Another popular type of sharing economy service is home or accommodation-sharing. Companies like Airbnb match travelers with locals interested in renting out a room, apartment or house on a temporary basis. Airbnb offers two forms of protection–the Host Guarantee and Host Protection Insurance (HPI)–free to all their hosts. Both forms offer liability coverage for Airbnb and its hosts as named insureds. The coverage also offers protection for landlords if the host rents the listed property and extends to homeowners’ associations for common areas associated with the listed property. When a lawsuit is taken against the host or landlord, this coverage protects the individual against claims of up to $1 million in bodily injury or property damage.

In December 2016, the NAIC adopted a white paper on insurance coverage issues in the sharing economy for home rentals. The white paper, Insurance Implications of Home-Sharing: Regulator Insights and Consumer Awareness, discusses various coverage options for homeowners, unit-owners, dwelling and renters policies. Limitations of each type of coverage are discussed as well as legal restrictions. The paper also focuses on the need for consumer outreach and education regarding these new services.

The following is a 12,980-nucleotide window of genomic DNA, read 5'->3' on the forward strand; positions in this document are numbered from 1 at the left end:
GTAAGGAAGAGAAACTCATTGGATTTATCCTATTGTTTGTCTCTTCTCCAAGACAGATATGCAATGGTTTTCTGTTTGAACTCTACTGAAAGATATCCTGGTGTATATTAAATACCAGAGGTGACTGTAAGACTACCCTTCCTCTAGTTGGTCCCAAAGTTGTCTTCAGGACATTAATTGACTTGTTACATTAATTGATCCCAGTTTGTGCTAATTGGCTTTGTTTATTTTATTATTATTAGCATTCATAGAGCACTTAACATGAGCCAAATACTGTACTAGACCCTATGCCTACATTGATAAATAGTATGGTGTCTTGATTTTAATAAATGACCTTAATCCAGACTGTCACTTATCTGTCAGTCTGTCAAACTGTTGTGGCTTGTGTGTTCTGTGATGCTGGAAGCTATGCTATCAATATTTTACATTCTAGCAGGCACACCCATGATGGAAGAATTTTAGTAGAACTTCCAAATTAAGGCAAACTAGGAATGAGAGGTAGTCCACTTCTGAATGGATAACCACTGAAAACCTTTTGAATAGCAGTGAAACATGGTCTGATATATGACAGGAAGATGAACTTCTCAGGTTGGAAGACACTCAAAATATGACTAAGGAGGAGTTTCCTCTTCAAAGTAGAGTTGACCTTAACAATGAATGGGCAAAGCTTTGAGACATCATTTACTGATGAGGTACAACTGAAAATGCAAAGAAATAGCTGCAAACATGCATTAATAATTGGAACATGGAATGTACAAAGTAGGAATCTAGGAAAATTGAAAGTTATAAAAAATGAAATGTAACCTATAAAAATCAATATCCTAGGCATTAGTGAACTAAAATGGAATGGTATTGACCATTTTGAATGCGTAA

Other sharing economy services with potential insurance issues include on-demand services. On-demand services like Task Rabbit and Zaarly connect freelancers willing to complete tasks like house cleaning, home repairs, or others with those who are unable or unwilling to do it themselves. Potential liability risks for these services include broken or stolen items, dog bites, or other personal injuries. Some incidents may be covered by the customers’ homeowners insurance, others may be covered by the sharing company, but fundamentally it is the consumers' responsibility to determine what is and is not covered when the company is cut out of the transaction.


An NAIC Sharing Economy (C) Working Group was formed in 2014 and charged to study and make recommendations about regulatory issues related to the sharing economy. It also tracked consumer reports and bulletins published by the states and developed documentation on best practices for states to address insurance coverage issues related to the sharing economy. While the working group disbanded in early 2018, regulatory issues related to the sharing economy will continue to be addressed within the Innovation, Cybersecurity and Technology (H) Committee.


View upcoming meetings or use the completed tab to view the last 150 days.

Couldn't find any upcoming meetings or calls...